LAST TIME I checked, the Brooklyn Bridge wasn't on the real estate market. Yet every time I turn around, it seems some TV executive is trying to sell it to me. This week, the huckster in question was CBS president Leslie Moonves.
In a July 13 interview with The Washington Post, Moonves stated that, although the fall line-ups of every major network will star only white actors this season, "most networks ... are aware of the need to strive to diversify." He went on to remark that "It's important for us [as TV networks] to represent America the way it really is." Uh-huh. Well sorry, Leslie, but this customer ain't buying.
And, thankfully, neither is NAACP president Kweisi Mfume. At the organization's national convention in New York this week, Mfume announced a plan to prosecute the four major TV networks (ABC, NBC, CBS and FOX) for failing to adequately represent minorities in their fall-slated programming.
Mfume's litigation strategy centers on the Communications Act of 1934, which states that the airwaves are public property. In the address he delivered at the convention, Mfume asserted that "we [minorities] are a vital part of the public and we will no longer be silent ... we believe that our presence should be appropriately reflected on all levels, both in front of the camera as well as behind the scenes."
Surely no one can fault Mfume's logic, especially if you look at the numbers. This fall, the networks are peddling a grand total of 26 new shows, not one of which features a minority protagonist. In the Post article, each network's top programming executive acknowledges what Mfume dubbed "the virtual whitewash in [fall] programming." As usual, these execs passed the buck--and the blame--onto advertisers, who shamelessly direct their commercials toward affluent white viewers instead of typically middle-income minorities. The result: more sitcoms set in the same culturally anesthetized version of Manhattan, where nary a minority bumps raw-silk blazers with the newest passel of blonde publishing execs.
Of course, what's most interesting about the NAACP's forthcoming lawsuit really isn't the outright demand for more minority-oriented TV shows. That's the easy part. In his address, Mfume urged the "appropriate reflection" of minorities on major network programs. This translates into quality as well as quantity. The shows generated by each network not only should feature minorities in starring roles, they also should positively represent those groups. And if past history is anything to consider, the networks have a lot of improving to do on that score.
Take this past season--please. Among the four black-oriented programs to survive the year, FOX's "The PJs" was probably the least helpful in breaking down negative stereotypes of African Americans. An animated sitcom featuring clay characters, the show centers around a dilapidated, roach-infested housing project in New York City. Film star Eddie Murphy's voiceovers guide viewers through the tenants' slightly depressing adventures, from tepid Spaghetti-O dinners to the annual free-clinic flu shot. While the program certainly does much to break the spells of such cloying suburban comedies as NBC's "Family Matters," I suspect few African Americans consider "The PJs" an "appropriate reflection" of minority culture.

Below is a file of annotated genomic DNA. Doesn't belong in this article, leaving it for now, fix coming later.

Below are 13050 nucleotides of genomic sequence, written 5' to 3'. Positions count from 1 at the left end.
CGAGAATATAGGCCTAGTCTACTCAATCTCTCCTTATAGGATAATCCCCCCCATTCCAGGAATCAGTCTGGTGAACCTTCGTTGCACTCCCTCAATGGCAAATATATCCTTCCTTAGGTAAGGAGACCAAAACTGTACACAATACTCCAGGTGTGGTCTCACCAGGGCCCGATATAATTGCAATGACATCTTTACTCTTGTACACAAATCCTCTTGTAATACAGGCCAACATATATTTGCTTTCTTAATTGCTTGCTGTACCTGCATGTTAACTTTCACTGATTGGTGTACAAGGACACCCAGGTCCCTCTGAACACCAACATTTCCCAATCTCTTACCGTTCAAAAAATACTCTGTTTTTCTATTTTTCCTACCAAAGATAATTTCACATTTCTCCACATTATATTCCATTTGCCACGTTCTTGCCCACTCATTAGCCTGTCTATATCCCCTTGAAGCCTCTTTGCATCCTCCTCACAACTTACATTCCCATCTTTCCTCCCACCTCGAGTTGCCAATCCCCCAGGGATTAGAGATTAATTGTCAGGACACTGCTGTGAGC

And here we approach the crux of all this media debate. In the scope of things, the NAACP's plan does much more than highlight the problems minorities face at the hands of TV execs. How many of us can say that, as individuals, we feel adequately represented on the shows we watch? But I can't describe how difficult it is to come home to my penthouse after a long day at the fashion design studio, where I'm head designer at the age of 20 and all my friends have geometric haircuts. I also drive a BMW and my boyfriend is Dylan McDermott.
As if. Television is a medium that deals in stereotypes, in collective assessments of what's hot and what's not. Demographics, market share, these are terms that advertisers understand. They craft commercials around a viewer profile, and then demand that networks come up with programming to fit that sketch. It's business, but that's not an excuse. TV has the power to influence the way Americans view the world, and that means that something besides money should determine what flickers across our screens. So the problem of minority under- and mis-representation belongs to America, not just to the specific groups Mfume addressed at his convention.
Not every white American works at Conde Nast Publishing, and not every African American lives in a housing project. While television certainly cannot portray every nuance of national life, a little diversity couldn't hurt. The public should not allow advertising to trump this imperative. After all, even the smoothest salesman can't get you the Brooklyn Bridge--it's simply not for sale.
(Kiki Petrosino is a rising third-year College student.)